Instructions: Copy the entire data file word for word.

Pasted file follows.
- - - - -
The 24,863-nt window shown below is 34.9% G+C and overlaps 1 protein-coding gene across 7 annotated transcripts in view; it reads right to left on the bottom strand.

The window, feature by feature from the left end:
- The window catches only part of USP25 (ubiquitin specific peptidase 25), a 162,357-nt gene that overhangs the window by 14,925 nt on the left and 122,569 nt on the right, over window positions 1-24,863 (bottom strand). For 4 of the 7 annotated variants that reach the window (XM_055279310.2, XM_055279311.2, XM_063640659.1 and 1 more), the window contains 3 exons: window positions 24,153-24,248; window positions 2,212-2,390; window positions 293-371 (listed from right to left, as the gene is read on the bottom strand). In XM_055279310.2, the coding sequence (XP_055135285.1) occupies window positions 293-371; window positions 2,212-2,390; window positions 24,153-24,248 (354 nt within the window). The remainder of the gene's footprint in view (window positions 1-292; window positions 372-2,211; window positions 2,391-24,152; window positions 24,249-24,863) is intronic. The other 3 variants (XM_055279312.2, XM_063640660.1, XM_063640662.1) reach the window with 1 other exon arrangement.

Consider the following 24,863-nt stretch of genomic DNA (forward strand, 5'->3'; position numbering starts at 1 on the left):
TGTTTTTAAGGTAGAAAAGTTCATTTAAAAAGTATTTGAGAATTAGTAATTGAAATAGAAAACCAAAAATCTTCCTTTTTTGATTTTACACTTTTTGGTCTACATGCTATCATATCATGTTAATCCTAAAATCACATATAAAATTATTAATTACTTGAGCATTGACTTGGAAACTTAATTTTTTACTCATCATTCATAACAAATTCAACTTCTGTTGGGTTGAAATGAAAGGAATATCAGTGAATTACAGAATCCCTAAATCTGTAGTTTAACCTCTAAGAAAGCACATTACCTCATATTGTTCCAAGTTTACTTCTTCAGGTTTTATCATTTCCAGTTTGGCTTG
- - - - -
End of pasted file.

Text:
The 24,863-nt window shown below is 34.9% G+C and overlaps 1 protein-coding gene across 7 annotated transcripts in view; it reads right to left on the bottom strand.

The window, feature by feature from the left end:
- The window catches only part of USP25 (ubiquitin specific peptidase 25), a 162,357-nt gene that overhangs the window by 14,925 nt on the left and 122,569 nt on the right, over window positions 1-24,863 (bottom strand). For 4 of the 7 annotated variants that reach the window (XM_055279310.2, XM_055279311.2, XM_063640659.1 and 1 more), the window contains 3 exons: window positions 24,153-24,248; window positions 2,212-2,390; window positions 293-371 (listed from right to left, as the gene is read on the bottom strand). In XM_055279310.2, the coding sequence (XP_055135285.1) occupies window positions 293-371; window positions 2,212-2,390; window positions 24,153-24,248 (354 nt within the window). The remainder of the gene's footprint in view (window positions 1-292; window positions 372-2,211; window positions 2,391-24,152; window positions 24,249-24,863) is intronic. The other 3 variants (XM_055279312.2, XM_063640660.1, XM_063640662.1) reach the window with 1 other exon arrangement.

Consider the following 24,863-nt stretch of genomic DNA (forward strand, 5'->3'; position numbering starts at 1 on the left):
TGTTTTTAAGGTAGAAAAGTTCATTTAAAAAGTATTTGAGAATTAGTAATTGAAATAGAAAACCAAAAATCTTCCTTTTTTGATTTTACACTTTTTGGTCTACATGCTATCATATCATGTTAATCCTAAAATCACATATAAAATTATTAATTACTTGAGCATTGACTTGGAAACTTAATTTTTTACTCATCATTCATAACAAATTCAACTTCTGTTGGGTTGAAATGAAAGGAATATCAGTGAATTACAGAATCCCTAAATCTGTAGTTTAACCTCTAAGAAAGCACATTACCTCATATTGTTCCAAGTTTACTTCTTCAGGTTTTATCATTTCCAGTTTGGCTTG